Culberson v. Commissioner of Social Security
MEMORANDUM OPINION AND ORDER - IT IS ORDERED THAT Defendant's decision is REVERSED AND REMANDED under sentence four, for further development of the record consistent with this report and recommendation, that judgment be entered, and that this case is CLOSED. Signed by Magistrate Judge Stephanie K. Bowman on 7/29/2022. (km)
UNITED STATES DISTRICT COURT
SOUTHERN DISTRICT OF OHIO
Case No. 1:21-cv-157
COMMISSIONER OF SOCIAL SECURITY,
MEMORANDUM OPINION AND ORDER
Plaintiff Terri C. filed this Social Security appeal in order to challenge the
Defendant’s finding that she is not disabled. See 42 U.S.C. § 405(g). Proceeding through
counsel, Plaintiff presents one claim of error for this Court’s review. The Commissioner’s
finding of non-disability will be REMANDED for further fact-finding.2
I. Summary of Administrative Record
In May 2016, Plaintiff applied for disability insurance benefits alleging a disability
onset date of September 26, 2015. (Tr. 140). Her application was denied initially and
upon reconsideration. (Id.). Plaintiff, represented by counsel, subsequently appeared and
testified at an administrative hearing before ALJ Meadows (Id.). The ALJ issued a
decision in January 2019, finding Plaintiff not disabled. (Tr. 140-52). In May 2020, the
Appeals Council granted Plaintiff’s request for review and remanded the case for the ALJ
to further evaluate Plaintiff’s mental impairments and further consider Plaintiff’s residual
The Committee on Court Administration and Case Management of the Judicial Conference of the United
States has recommended that, due to significant privacy concerns in social security cases, federal courts
should refer to claimants only by their first names and last initials. See General Order 22-01.
The parties have consented to the jurisdiction of the undersigned magistrate judge. See 28 U.S.C. §636(c).
functional capacity. (Tr. 159). On remand, in August 2020, a new hearing was held in
front of ALJ Meadows. Plaintiff, her attorney, and an impartial vocational expert appeared
at the telephonic hearing. (Tr. 20, 43- 73). In September 2020, the ALJ concluded that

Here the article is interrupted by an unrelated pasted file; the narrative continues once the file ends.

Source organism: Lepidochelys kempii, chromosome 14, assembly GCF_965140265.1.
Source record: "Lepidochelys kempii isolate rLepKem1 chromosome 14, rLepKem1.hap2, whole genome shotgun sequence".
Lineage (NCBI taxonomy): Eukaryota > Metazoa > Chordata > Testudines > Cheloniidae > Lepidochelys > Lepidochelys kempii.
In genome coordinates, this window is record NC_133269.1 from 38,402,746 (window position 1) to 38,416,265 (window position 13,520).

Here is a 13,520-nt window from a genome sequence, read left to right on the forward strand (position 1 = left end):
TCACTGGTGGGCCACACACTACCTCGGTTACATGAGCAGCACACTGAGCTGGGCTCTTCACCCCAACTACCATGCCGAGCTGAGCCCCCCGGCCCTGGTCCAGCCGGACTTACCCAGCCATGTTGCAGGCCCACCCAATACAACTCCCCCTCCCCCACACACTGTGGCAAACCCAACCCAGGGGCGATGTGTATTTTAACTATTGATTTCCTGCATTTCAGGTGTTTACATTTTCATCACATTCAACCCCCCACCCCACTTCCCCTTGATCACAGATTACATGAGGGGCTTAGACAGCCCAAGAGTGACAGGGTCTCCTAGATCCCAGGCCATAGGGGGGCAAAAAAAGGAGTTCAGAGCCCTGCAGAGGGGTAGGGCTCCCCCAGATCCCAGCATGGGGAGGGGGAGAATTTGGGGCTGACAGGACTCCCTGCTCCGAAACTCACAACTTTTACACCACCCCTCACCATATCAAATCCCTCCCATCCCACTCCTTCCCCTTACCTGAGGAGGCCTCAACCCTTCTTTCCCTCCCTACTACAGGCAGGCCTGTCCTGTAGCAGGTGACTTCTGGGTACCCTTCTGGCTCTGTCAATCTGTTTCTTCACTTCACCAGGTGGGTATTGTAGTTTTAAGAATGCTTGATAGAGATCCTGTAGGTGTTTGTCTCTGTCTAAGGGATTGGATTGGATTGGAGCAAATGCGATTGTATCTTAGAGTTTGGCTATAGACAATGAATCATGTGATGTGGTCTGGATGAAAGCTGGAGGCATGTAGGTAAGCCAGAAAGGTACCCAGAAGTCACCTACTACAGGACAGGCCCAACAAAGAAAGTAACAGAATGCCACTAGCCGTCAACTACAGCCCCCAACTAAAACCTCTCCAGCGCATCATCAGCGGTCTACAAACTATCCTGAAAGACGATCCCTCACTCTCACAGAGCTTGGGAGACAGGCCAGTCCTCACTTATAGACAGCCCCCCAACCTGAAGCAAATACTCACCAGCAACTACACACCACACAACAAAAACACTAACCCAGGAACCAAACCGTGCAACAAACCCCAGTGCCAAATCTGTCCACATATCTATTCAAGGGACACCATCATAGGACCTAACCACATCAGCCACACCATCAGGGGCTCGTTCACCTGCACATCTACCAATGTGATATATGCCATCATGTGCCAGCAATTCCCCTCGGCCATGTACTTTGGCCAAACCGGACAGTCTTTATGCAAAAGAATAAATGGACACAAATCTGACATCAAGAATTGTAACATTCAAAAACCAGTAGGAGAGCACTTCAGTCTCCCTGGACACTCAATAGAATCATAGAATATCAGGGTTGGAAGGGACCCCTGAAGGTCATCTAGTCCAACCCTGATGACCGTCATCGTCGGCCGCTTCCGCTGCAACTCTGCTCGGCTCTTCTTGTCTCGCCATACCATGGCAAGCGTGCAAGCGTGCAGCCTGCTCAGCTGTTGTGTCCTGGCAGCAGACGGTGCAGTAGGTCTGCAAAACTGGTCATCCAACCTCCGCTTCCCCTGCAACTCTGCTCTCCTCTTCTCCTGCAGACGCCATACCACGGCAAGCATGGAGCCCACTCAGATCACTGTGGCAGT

Plaintiff was not disabled from September 26, 2015, the alleged onset date of disability,
through the date of the decision. (Tr. 20-37). The Appeals Council declined further review,
leaving the ALJ’s decision as the final decision of the Commissioner. Plaintiff then filed
this judicial appeal.
Plaintiff was 41 years old on her alleged date of disability. She graduated from
high school and has past relevant work as grocery stock clerk. The ALJ determined that
Plaintiff has severe impairments of “diabetes mellitus, conversion disorder, peripheral
neuropathy, minor cervical degenerative disc disease, obesity, major depressive
disorder, and anxiety disorder.” (Tr. 23). Although Plaintiff argued at the hearing that her
impairments were of listing level severity, the ALJ found that none of the impairments,
alone or in combination, met or medically equaled any Listing in 20 C.F.R. Part 404,
Subpart P, Appx. 1, such that Plaintiff would be entitled to a presumption of disability.
The ALJ determined that Plaintiff could perform a range of sedentary work, subject
to the following:
She can occasionally climb ramps and stairs and never climb ladders,
ropes, and scaffolds. She is limited to occasionally balancing, stooping,
kneeling, crouching and never crawling. She can have no exposure to
hazards of unprotected heights or dangerous moving machinery. She is
limited to no commercial driving. She is limited to frequent handling and
fingering with her right upper extremity. She is limited to simple, routine